Nothing in life can prepare you for hearing the words ‘I have cancer’ said by someone you love. At first, you think there’s been some kind of mistake. Cancer? It has to be something else. The doctors have mixed up the results or maybe we don’t have all the information and it’s not that bad. The unknowns leave you confused, the knowns only subdue. And then the weight of reality starts to become heavy and the sinking feeling in yourself begins to pull on [the] realization that this is really happening.
Surgery was scheduled that Friday to have the tumors removed. We were admitted and met the surgeon that would be conducting the operation. She assured us that from the CT scans it looked like ovarian cancer and that she would do her best to get in there and clean up everything she could see, then hit it with chemo, and we would go on to live a happy life. We felt a little calmer and ready to tackle this mountain.
The surgery came. My mom prayed over Elizabeth as she was put under anesthesia. And then we waited. [Six] hours later, I was talking with Elizabeth’s brother when the surgeon called us into the consultation room. As we sat down, the look on her face said everything to me. She began to tell us that it wasn’t what they thought it was. That it hadn’t originated from the ovaries, but from the lining of the uterus and was a type of smooth muscle cancer called Leiomyosarcoma and it had spread to [the] abdominal cavity. Though the tumors were removed, the cancer would grow back and metastasize to other areas of the body. I asked if she would survive this disease. She shook her head, ‘No.’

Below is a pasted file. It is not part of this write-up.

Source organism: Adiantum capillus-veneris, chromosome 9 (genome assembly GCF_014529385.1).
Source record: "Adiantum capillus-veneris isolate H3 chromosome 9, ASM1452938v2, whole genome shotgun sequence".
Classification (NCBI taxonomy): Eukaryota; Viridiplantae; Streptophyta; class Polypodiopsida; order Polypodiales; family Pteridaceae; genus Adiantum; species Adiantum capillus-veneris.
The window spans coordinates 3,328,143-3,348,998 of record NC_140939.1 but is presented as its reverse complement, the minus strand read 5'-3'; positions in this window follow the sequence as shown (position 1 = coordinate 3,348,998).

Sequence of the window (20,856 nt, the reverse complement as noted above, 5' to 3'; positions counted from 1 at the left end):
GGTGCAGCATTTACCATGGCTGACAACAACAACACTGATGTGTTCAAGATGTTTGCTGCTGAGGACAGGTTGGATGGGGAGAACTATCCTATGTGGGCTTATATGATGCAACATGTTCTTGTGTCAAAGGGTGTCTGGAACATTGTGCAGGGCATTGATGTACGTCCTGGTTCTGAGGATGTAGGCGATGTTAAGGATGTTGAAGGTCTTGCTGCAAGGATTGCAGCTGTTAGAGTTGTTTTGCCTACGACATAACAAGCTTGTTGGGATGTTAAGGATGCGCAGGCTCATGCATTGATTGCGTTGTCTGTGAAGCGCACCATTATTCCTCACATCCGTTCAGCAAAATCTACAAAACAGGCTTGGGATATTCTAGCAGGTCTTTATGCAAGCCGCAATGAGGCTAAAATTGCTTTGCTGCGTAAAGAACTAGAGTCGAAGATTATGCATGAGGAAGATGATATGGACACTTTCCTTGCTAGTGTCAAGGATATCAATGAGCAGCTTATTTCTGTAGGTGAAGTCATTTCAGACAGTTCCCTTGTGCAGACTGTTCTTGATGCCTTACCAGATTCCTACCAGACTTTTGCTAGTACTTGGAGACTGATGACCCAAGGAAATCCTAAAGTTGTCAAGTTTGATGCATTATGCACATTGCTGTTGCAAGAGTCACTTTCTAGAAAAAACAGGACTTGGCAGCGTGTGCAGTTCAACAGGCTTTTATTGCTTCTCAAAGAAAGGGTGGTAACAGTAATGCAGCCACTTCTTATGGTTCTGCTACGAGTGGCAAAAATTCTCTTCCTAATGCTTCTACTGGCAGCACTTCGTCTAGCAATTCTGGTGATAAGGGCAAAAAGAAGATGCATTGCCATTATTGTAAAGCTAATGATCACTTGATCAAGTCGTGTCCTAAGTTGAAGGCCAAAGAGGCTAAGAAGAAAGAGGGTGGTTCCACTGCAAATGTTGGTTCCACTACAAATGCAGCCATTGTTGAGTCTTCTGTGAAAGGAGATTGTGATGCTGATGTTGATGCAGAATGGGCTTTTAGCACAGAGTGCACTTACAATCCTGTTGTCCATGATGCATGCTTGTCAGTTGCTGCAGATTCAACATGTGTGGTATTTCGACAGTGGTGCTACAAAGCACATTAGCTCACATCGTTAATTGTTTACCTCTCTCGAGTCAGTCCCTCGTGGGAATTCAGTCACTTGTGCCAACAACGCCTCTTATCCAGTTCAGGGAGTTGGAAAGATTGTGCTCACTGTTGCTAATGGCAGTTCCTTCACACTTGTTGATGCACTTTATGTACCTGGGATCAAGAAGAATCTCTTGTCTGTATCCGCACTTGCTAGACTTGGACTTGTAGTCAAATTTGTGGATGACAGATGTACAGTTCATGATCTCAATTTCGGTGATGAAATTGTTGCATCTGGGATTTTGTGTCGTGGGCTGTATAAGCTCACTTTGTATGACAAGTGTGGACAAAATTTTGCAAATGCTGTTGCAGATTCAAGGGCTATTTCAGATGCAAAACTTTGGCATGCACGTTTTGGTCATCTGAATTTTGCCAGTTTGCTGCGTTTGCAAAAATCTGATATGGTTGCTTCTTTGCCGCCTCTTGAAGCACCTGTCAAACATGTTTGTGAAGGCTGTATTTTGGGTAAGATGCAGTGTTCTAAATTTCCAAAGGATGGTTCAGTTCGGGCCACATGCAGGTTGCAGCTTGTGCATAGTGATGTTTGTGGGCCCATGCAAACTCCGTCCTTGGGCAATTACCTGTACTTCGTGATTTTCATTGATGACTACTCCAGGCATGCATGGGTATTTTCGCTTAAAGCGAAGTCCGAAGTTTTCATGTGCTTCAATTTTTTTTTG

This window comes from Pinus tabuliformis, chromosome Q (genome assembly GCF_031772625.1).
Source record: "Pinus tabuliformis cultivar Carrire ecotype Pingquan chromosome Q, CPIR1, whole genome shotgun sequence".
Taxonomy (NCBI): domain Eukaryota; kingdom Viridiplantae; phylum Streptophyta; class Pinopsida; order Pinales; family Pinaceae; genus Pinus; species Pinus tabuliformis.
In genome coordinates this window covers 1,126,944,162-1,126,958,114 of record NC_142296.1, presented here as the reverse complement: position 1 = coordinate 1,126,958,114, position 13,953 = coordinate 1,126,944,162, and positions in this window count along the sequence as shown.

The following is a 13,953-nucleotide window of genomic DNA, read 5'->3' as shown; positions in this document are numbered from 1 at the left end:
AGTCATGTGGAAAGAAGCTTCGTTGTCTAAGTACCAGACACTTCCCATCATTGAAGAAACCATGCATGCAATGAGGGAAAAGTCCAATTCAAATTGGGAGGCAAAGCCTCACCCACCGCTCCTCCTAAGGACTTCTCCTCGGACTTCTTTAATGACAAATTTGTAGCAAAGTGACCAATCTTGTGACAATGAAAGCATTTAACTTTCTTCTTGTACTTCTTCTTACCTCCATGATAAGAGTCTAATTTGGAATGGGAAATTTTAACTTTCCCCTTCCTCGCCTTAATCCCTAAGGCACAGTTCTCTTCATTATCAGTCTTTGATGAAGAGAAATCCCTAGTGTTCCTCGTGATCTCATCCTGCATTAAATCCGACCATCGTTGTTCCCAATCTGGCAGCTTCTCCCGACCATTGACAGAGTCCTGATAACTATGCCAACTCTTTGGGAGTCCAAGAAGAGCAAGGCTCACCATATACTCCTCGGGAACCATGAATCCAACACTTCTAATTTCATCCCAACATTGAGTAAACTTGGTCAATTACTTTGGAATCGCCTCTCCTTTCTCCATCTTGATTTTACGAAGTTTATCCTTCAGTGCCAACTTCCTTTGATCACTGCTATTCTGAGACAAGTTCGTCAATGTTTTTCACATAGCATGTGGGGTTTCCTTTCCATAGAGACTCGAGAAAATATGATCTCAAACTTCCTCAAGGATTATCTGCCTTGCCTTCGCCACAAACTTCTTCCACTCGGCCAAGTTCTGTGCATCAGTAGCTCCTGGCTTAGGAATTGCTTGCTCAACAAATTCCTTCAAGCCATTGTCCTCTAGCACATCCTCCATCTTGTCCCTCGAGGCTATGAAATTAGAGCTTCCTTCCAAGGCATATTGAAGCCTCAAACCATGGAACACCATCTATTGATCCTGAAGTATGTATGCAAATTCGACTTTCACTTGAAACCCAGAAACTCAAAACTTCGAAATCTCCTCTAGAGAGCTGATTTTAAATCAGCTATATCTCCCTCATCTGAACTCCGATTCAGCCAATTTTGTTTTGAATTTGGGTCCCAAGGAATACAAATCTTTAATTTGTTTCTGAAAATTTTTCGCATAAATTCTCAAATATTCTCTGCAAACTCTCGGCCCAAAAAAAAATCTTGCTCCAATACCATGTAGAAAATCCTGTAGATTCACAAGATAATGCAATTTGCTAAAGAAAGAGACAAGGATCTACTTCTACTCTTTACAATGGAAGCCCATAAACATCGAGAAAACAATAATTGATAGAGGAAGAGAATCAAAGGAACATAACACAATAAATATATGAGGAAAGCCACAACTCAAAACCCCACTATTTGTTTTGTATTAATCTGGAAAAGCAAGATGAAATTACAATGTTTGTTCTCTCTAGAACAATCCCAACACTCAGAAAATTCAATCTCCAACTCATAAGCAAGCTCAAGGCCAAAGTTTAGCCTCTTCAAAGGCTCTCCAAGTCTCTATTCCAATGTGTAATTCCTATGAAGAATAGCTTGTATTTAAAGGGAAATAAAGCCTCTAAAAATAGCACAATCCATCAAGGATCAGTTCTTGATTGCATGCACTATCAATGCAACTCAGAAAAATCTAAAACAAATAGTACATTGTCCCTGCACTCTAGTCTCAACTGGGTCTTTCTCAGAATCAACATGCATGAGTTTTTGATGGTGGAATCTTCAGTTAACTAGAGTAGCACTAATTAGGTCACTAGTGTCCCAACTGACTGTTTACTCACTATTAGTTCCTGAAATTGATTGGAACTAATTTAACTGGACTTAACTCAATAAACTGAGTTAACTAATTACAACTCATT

Elizabeth, my soulmate, my best friend, my partner, had stage 4 cancer and it was going to kill her.
I had never experienced shock before. After letting the family know what the diagnosis was, I went to walk the halls of the hospital alone. I wanted to cry but the shock was so intense I couldn’t, it would just come out as a whimper. I made it to the lobby of the hospital and there was an old man playing [the] piano. I just sat and listened, contemplating the feeling of knowing the only thing that ever mattered to me would one day have to leave me here on Earth. Tears started flowing down my face as I came to the conclusion I would help her fight this disease and would stop at nothing to spend every day with her, at her side. I would do anything for her.
And that’s what I did. In the beginning weeks, we continued to live as normal of a life as possible. We hiked, went for drives, had date nights, and watched our favorite [TV] shows. I gave her shots in the morning to keep the blood from clotting and we worked on a meal plan from the “Cancer-Fighting Kitchen” cookbook. Our lives were now dotted with trips to the oncology department for chemotherapy treatments to curb the pain and growth of the tumors. We had to keep in mind how food was prepared and avoid going into public places without a face mask and hand sanitizer. Following the first round of chemo, we began radiation therapy. The nurses in both departments were fantastic and loved working with Liz, she was such an easy going and understanding patient. Our oncologist happened to be the Northern California expert on sarcomas. Elizabeth was in the best hands she could be in.